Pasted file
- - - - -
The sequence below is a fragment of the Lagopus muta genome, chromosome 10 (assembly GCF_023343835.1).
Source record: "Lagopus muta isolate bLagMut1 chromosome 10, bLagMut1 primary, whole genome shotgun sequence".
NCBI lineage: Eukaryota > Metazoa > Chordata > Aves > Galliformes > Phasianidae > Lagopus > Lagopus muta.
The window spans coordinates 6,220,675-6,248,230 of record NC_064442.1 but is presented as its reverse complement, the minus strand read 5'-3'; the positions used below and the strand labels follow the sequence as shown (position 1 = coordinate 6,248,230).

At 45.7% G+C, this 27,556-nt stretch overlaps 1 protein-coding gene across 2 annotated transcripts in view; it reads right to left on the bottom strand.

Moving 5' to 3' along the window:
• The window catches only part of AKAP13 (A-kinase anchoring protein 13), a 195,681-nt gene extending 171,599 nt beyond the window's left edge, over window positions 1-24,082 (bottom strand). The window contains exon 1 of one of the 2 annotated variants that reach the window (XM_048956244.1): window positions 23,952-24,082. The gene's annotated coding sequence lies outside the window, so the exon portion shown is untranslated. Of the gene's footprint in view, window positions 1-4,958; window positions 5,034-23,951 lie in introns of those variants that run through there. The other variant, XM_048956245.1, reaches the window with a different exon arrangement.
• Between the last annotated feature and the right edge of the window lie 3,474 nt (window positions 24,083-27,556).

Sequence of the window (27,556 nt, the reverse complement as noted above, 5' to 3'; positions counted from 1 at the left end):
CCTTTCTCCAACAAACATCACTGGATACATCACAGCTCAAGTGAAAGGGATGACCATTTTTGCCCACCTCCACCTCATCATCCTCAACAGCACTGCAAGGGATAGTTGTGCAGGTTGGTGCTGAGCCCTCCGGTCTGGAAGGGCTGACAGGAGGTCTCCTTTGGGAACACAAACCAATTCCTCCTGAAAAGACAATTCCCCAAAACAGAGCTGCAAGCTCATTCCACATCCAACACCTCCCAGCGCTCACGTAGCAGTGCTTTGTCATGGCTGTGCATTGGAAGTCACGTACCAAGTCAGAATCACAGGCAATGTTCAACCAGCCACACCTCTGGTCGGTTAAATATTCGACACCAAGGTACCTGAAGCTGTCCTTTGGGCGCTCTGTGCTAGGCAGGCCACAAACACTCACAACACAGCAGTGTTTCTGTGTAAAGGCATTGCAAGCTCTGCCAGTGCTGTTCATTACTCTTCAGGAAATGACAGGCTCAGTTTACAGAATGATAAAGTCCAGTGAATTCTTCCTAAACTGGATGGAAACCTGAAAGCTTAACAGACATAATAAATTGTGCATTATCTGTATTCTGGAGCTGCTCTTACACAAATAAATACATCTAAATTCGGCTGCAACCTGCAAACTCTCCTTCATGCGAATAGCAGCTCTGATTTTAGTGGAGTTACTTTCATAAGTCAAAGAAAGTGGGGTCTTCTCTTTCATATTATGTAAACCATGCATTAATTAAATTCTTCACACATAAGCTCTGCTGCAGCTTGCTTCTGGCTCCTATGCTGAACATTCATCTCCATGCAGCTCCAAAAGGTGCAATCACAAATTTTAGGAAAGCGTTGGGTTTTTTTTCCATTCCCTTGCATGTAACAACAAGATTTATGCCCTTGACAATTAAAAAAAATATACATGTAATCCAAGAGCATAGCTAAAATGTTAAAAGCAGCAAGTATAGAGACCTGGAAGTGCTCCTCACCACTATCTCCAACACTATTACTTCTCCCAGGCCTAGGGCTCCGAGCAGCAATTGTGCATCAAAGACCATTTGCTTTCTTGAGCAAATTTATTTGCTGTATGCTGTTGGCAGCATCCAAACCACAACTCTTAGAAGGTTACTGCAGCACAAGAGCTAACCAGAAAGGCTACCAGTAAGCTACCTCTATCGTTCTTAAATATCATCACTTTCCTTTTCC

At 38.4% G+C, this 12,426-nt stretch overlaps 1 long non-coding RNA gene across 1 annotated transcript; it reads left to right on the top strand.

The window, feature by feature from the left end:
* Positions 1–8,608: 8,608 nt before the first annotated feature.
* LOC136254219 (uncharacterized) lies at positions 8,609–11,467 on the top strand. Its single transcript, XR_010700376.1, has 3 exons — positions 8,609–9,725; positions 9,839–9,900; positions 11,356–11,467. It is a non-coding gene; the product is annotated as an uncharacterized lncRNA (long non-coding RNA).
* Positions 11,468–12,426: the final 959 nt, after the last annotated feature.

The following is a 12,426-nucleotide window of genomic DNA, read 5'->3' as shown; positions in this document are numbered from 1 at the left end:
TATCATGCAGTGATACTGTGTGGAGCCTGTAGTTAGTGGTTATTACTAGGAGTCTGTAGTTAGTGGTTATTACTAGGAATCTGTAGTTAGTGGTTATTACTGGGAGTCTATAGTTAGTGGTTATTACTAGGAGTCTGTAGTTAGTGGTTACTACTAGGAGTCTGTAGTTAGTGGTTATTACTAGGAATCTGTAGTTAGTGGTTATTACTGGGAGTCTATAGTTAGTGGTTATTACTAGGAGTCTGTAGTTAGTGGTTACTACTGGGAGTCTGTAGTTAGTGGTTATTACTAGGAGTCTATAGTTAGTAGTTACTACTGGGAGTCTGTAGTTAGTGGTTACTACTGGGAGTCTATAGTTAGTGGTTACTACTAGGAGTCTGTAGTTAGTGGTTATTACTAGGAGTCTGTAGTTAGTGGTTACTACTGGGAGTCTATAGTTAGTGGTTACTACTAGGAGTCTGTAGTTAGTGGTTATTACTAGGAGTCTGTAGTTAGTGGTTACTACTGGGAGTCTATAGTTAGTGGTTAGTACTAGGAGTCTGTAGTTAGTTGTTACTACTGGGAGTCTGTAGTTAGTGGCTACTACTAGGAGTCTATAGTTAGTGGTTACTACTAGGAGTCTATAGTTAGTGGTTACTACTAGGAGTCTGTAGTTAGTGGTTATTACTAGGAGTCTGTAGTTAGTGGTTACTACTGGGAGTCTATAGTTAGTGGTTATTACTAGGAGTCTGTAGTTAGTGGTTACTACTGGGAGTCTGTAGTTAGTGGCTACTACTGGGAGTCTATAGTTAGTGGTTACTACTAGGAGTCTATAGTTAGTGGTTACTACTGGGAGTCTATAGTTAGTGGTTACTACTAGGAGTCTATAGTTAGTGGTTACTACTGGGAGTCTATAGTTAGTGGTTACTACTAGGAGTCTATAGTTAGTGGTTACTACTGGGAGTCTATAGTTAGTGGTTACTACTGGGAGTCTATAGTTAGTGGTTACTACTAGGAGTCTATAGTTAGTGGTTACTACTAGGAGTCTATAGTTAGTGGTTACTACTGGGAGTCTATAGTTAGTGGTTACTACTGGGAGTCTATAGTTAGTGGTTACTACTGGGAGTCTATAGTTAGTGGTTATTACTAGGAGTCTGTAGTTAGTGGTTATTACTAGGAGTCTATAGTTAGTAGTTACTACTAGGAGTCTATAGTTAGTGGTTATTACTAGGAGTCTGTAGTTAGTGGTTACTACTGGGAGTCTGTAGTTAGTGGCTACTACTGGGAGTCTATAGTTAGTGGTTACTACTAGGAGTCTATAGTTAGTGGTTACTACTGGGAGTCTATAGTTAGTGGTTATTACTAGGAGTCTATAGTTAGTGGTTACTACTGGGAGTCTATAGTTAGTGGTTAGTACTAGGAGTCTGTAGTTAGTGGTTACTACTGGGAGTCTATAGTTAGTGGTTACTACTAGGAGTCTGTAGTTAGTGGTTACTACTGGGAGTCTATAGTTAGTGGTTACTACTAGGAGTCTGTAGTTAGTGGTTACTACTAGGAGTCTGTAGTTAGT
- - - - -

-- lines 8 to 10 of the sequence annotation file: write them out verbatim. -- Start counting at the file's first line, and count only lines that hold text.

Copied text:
• Between the last annotated feature and the right edge of the window lie 3,474 nt (window positions 24,083-27,556).

Sequence of the window (27,556 nt, the reverse complement as noted above, 5' to 3'; positions counted from 1 at the left end):
CCTTTCTCCAACAAACATCACTGGATACATCACAGCTCAAGTGAAAGGGATGACCATTTTTGCCCACCTCCACCTCATCATCCTCAACAGCACTGCAAGGGATAGTTGTGCAGGTTGGTGCTGAGCCCTCCGGTCTGGAAGGGCTGACAGGAGGTCTCCTTTGGGAACACAAACCAATTCCTCCTGAAAAGACAATTCCCCAAAACAGAGCTGCAAGCTCATTCCACATCCAACACCTCCCAGCGCTCACGTAGCAGTGCTTTGTCATGGCTGTGCATTGGAAGTCACGTACCAAGTCAGAATCACAGGCAATGTTCAACCAGCCACACCTCTGGTCGGTTAAATATTCGACACCAAGGTACCTGAAGCTGTCCTTTGGGCGCTCTGTGCTAGGCAGGCCACAAACACTCACAACACAGCAGTGTTTCTGTGTAAAGGCATTGCAAGCTCTGCCAGTGCTGTTCATTACTCTTCAGGAAATGACAGGCTCAGTTTACAGAATGATAAAGTCCAGTGAATTCTTCCTAAACTGGATGGAAACCTGAAAGCTTAACAGACATAATAAATTGTGCATTATCTGTATTCTGGAGCTGCTCTTACACAAATAAATACATCTAAATTCGGCTGCAACCTGCAAACTCTCCTTCATGCGAATAGCAGCTCTGATTTTAGTGGAGTTACTTTCATAAGTCAAAGAAAGTGGGGTCTTCTCTTTCATATTATGTAAACCATGCATTAATTAAATTCTTCACACATAAGCTCTGCTGCAGCTTGCTTCTGGCTCCTATGCTGAACATTCATCTCCATGCAGCTCCAAAAGGTGCAATCACAAATTTTAGGAAAGCGTTGGGTTTTTTTTCCATTCCCTTGCATGTAACAACAAGATTTATGCCCTTGACAATTAAAAAAAATATACATGTAATCCAAGAGCATAGCTAAAATGTTAAAAGCAGCAAGTATAGAGACCTGGAAGTGCTCCTCACCACTATCTCCAACACTATTACTTCTCCCAGGCCTAGGGCTCCGAGCAGCAATTGTGCATCAAAGACCATTTGCTTTCTTGAGCAAATTTATTTGCTGTATGCTGTTGGCAGCATCCAAACCACAACTCTTAGAAGGTTACTGCAGCACAAGAGCTAACCAGAAAGGCTACCAGTAAGCTACCTCTATCGTTCTTAAATATCATCACTTTCCTTTTCC